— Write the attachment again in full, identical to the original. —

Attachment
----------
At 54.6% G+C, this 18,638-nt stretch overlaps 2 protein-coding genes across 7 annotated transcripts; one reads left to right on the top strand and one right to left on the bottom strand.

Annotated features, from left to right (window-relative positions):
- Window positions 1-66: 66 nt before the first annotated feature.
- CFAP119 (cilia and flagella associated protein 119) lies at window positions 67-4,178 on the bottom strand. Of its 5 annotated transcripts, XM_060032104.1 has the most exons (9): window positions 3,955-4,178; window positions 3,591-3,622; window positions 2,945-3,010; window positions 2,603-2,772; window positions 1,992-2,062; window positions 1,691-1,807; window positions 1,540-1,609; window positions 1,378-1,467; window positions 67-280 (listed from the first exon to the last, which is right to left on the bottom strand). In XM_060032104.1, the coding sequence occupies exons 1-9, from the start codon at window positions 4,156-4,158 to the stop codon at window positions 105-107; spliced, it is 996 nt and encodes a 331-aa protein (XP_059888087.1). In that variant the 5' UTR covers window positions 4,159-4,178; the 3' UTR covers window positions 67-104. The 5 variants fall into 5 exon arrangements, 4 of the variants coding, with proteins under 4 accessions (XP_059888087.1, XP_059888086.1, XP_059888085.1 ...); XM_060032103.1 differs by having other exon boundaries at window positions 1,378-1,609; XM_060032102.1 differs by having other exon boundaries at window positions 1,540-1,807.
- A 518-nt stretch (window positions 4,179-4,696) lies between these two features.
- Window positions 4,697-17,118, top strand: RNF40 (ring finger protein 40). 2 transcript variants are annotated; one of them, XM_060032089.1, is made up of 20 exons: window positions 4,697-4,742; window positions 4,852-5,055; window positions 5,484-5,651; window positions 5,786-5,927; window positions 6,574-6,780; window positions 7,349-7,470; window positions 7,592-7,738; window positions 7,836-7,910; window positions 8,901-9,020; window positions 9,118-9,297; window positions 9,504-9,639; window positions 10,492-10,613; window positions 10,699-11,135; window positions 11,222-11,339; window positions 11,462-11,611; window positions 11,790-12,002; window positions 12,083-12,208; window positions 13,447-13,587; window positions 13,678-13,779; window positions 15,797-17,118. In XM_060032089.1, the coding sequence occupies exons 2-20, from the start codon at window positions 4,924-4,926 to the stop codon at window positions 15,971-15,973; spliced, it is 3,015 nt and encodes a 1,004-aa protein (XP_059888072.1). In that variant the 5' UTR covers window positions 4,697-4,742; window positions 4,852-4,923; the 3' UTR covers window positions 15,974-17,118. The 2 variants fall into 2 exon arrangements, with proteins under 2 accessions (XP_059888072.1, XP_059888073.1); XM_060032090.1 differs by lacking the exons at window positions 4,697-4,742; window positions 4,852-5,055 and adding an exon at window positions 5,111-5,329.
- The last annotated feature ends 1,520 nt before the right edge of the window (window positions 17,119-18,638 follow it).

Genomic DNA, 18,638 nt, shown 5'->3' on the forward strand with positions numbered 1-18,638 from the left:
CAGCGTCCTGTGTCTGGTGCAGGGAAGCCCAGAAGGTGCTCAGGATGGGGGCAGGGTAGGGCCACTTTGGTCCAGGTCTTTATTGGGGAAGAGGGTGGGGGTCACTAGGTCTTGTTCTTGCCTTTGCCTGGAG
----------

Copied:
At 54.6% G+C, this 18,638-nt stretch overlaps 2 protein-coding genes across 7 annotated transcripts; one reads left to right on the top strand and one right to left on the bottom strand.

Annotated features, from left to right (window-relative positions):
- Window positions 1-66: 66 nt before the first annotated feature.
- CFAP119 (cilia and flagella associated protein 119) lies at window positions 67-4,178 on the bottom strand. Of its 5 annotated transcripts, XM_060032104.1 has the most exons (9): window positions 3,955-4,178; window positions 3,591-3,622; window positions 2,945-3,010; window positions 2,603-2,772; window positions 1,992-2,062; window positions 1,691-1,807; window positions 1,540-1,609; window positions 1,378-1,467; window positions 67-280 (listed from the first exon to the last, which is right to left on the bottom strand). In XM_060032104.1, the coding sequence occupies exons 1-9, from the start codon at window positions 4,156-4,158 to the stop codon at window positions 105-107; spliced, it is 996 nt and encodes a 331-aa protein (XP_059888087.1). In that variant the 5' UTR covers window positions 4,159-4,178; the 3' UTR covers window positions 67-104. The 5 variants fall into 5 exon arrangements, 4 of the variants coding, with proteins under 4 accessions (XP_059888087.1, XP_059888086.1, XP_059888085.1 ...); XM_060032103.1 differs by having other exon boundaries at window positions 1,378-1,609; XM_060032102.1 differs by having other exon boundaries at window positions 1,540-1,807.
- A 518-nt stretch (window positions 4,179-4,696) lies between these two features.
- Window positions 4,697-17,118, top strand: RNF40 (ring finger protein 40). 2 transcript variants are annotated; one of them, XM_060032089.1, is made up of 20 exons: window positions 4,697-4,742; window positions 4,852-5,055; window positions 5,484-5,651; window positions 5,786-5,927; window positions 6,574-6,780; window positions 7,349-7,470; window positions 7,592-7,738; window positions 7,836-7,910; window positions 8,901-9,020; window positions 9,118-9,297; window positions 9,504-9,639; window positions 10,492-10,613; window positions 10,699-11,135; window positions 11,222-11,339; window positions 11,462-11,611; window positions 11,790-12,002; window positions 12,083-12,208; window positions 13,447-13,587; window positions 13,678-13,779; window positions 15,797-17,118. In XM_060032089.1, the coding sequence occupies exons 2-20, from the start codon at window positions 4,924-4,926 to the stop codon at window positions 15,971-15,973; spliced, it is 3,015 nt and encodes a 1,004-aa protein (XP_059888072.1). In that variant the 5' UTR covers window positions 4,697-4,742; window positions 4,852-4,923; the 3' UTR covers window positions 15,974-17,118. The 2 variants fall into 2 exon arrangements, with proteins under 2 accessions (XP_059888072.1, XP_059888073.1); XM_060032090.1 differs by lacking the exons at window positions 4,697-4,742; window positions 4,852-5,055 and adding an exon at window positions 5,111-5,329.
- The last annotated feature ends 1,520 nt before the right edge of the window (window positions 17,119-18,638 follow it).

Genomic DNA, 18,638 nt, shown 5'->3' on the forward strand with positions numbered 1-18,638 from the left:
CAGCGTCCTGTGTCTGGTGCAGGGAAGCCCAGAAGGTGCTCAGGATGGGGGCAGGGTAGGGCCACTTTGGTCCAGGTCTTTATTGGGGAAGAGGGTGGGGGTCACTAGGTCTTGTTCTTGCCTTTGCCTGGAG